Solo gaming when scored against an un-moving target is essentially masturbation: Roll x to get y. But, if the scaling of the challenge is set to synch +n with the detail and involvement the Player puts forth, there is no need to speak of re-play value – instead, conversations will be of Continued-Play-Value.

HC: You have some tactical combat rules to work with this too, right?

KE: Vanguard, the soon to be released skirmish warfare and tactical RPG rules set, is designed to dovetail with the “basic combat” of the boxed set, and both are the immediate sibling of the Vrun Players' Module–the Vrun Sourcebook where why you are the way you are is explained in detail – it really ought to be thought of as a comprehensive line of interconnected parts, each of which is useful on its own merits (the VPM, for instance, may be just what grognards voicing their desire for a sourcebook that they can then stat as they see fir for their preferred system).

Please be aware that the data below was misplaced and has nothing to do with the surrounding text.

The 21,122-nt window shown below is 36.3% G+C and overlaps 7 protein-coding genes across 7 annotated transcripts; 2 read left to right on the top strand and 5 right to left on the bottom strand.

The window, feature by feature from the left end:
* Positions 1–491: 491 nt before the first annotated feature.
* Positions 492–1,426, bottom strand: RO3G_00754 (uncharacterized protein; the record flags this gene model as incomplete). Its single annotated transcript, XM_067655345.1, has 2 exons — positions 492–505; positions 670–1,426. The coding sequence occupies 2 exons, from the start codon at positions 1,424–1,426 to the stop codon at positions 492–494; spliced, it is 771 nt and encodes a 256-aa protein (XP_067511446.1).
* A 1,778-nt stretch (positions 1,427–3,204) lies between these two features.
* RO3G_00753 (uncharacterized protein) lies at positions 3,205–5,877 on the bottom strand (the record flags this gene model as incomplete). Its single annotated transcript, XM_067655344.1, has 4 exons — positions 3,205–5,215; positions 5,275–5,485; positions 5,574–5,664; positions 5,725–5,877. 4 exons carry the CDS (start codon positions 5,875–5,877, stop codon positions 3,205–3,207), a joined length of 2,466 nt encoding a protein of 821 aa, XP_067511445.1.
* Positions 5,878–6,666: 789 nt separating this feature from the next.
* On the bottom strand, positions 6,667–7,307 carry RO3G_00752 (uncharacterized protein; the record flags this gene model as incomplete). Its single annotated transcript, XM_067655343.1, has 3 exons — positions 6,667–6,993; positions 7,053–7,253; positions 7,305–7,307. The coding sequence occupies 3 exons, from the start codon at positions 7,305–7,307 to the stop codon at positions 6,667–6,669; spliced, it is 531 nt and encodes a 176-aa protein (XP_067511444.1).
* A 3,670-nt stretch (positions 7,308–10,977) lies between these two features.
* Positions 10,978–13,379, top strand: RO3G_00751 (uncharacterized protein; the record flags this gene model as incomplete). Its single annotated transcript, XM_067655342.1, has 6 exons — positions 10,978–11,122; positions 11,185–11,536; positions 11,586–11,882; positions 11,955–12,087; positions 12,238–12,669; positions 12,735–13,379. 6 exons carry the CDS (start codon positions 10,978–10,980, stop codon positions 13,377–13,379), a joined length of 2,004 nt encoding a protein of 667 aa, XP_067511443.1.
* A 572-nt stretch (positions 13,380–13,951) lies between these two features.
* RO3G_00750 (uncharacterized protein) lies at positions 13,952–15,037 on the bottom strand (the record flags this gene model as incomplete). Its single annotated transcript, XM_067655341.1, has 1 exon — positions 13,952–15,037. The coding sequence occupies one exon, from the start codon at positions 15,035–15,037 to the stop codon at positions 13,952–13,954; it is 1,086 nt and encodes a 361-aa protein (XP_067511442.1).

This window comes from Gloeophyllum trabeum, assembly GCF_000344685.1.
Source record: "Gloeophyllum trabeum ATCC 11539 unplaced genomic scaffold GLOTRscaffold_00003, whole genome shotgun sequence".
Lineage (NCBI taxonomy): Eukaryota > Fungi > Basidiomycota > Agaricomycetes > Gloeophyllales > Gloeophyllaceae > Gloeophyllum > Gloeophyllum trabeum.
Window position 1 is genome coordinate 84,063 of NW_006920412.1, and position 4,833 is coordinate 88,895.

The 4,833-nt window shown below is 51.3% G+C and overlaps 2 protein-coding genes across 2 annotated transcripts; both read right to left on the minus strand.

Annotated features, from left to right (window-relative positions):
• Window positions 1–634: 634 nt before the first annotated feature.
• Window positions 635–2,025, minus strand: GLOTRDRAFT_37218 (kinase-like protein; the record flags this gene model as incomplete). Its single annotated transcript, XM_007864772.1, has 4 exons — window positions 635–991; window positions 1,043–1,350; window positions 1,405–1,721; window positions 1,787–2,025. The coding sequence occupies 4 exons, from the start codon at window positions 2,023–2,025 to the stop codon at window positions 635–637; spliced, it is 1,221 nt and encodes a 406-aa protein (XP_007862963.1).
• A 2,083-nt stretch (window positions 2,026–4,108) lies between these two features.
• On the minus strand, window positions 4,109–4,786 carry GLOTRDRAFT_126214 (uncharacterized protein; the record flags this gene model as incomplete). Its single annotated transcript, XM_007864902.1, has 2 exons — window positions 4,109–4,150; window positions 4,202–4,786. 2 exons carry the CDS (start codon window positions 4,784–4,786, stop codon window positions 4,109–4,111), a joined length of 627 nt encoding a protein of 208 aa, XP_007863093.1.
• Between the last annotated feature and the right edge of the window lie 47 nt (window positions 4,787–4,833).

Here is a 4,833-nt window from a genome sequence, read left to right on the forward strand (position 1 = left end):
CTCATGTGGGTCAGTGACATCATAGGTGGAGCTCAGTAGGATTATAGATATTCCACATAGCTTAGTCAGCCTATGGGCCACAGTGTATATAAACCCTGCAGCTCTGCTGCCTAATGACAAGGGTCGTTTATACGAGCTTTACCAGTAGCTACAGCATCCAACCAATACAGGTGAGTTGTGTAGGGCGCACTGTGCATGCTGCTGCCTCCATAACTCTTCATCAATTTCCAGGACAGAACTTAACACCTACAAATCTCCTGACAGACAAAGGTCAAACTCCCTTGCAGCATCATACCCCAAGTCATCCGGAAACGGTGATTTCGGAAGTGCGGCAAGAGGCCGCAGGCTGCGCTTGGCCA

The complex, then, of Vanguard plus the boxed set plus the VPM and subsequent titles yields a deeply textured and detailed world setting in one period of its history, allowing for decades of play, invention, and re-combination I have only previously seen in various versions of EPT/Tekumel or Glorantha (although Skyrealms of Jorune, and perhaps Blue Planet had it in them if they had been taken in those directions).

As I have kept this setting going through every major time period in its history, I know others are capable of doing so-in the same way Tekumel and Glorantha players have been able to–to a degree of full immersion limited only by their imaginations (see the Aethervox Gamer's Tekumel costumes, let alone their collection of scale-props and thousands of vividly painted miniatures if you don't think gaming fandom can exist to Star Trek or Star Wars levels of intensity).